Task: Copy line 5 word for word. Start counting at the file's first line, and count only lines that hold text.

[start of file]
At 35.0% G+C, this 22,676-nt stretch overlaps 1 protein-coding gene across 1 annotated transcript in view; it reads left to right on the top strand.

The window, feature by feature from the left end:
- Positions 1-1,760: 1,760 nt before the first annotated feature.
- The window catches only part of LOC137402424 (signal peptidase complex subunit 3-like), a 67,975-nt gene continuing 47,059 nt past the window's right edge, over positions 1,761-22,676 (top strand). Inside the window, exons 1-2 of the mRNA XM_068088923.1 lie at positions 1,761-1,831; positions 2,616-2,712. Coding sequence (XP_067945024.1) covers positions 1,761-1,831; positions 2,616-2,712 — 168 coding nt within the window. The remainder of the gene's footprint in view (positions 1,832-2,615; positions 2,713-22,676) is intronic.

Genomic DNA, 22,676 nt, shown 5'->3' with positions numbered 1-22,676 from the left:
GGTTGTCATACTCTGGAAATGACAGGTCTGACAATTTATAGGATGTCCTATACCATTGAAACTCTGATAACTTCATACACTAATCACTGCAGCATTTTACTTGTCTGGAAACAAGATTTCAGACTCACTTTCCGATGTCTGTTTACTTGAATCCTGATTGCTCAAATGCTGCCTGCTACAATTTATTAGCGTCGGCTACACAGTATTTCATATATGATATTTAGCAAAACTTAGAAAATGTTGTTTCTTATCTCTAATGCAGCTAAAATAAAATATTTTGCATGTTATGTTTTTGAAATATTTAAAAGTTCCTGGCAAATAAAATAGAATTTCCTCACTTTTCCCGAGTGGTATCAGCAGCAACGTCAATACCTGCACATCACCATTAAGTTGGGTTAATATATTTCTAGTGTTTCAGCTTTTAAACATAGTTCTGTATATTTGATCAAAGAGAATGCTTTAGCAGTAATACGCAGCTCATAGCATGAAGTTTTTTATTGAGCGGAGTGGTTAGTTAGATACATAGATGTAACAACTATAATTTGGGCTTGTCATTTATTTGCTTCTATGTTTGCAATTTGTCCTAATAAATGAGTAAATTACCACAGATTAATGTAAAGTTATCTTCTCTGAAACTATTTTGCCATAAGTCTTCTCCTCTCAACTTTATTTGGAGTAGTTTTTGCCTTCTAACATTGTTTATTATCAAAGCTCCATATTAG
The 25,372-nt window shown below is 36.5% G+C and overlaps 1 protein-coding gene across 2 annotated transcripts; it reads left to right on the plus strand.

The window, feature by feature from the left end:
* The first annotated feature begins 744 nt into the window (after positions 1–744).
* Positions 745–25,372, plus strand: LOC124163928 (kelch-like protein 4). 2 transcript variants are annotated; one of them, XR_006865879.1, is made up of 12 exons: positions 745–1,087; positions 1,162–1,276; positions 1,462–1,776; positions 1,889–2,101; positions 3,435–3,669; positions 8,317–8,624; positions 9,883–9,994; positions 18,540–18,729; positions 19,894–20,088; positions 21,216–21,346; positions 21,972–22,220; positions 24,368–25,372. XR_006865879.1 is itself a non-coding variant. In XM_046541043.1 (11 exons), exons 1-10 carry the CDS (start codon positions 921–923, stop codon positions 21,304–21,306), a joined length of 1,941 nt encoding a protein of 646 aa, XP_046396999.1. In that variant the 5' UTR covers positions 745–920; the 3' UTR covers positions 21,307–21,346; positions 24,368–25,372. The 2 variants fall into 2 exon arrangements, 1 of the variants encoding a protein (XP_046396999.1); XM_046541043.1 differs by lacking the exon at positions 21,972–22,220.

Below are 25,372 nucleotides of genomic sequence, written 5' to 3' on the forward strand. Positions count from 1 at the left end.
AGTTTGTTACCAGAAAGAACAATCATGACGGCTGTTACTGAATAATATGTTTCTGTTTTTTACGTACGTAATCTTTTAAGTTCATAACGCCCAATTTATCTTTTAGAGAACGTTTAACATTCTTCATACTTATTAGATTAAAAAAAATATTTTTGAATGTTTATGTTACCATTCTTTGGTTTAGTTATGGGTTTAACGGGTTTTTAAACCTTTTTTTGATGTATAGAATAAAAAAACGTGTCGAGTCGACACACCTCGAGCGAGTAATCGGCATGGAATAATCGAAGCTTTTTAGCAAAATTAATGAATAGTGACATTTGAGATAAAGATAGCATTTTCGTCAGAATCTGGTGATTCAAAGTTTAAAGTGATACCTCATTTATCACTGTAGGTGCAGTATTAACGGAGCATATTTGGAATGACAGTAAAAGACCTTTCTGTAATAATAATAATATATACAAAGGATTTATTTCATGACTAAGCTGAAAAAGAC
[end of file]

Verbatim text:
Genomic DNA, 22,676 nt, shown 5'->3' with positions numbered 1-22,676 from the left: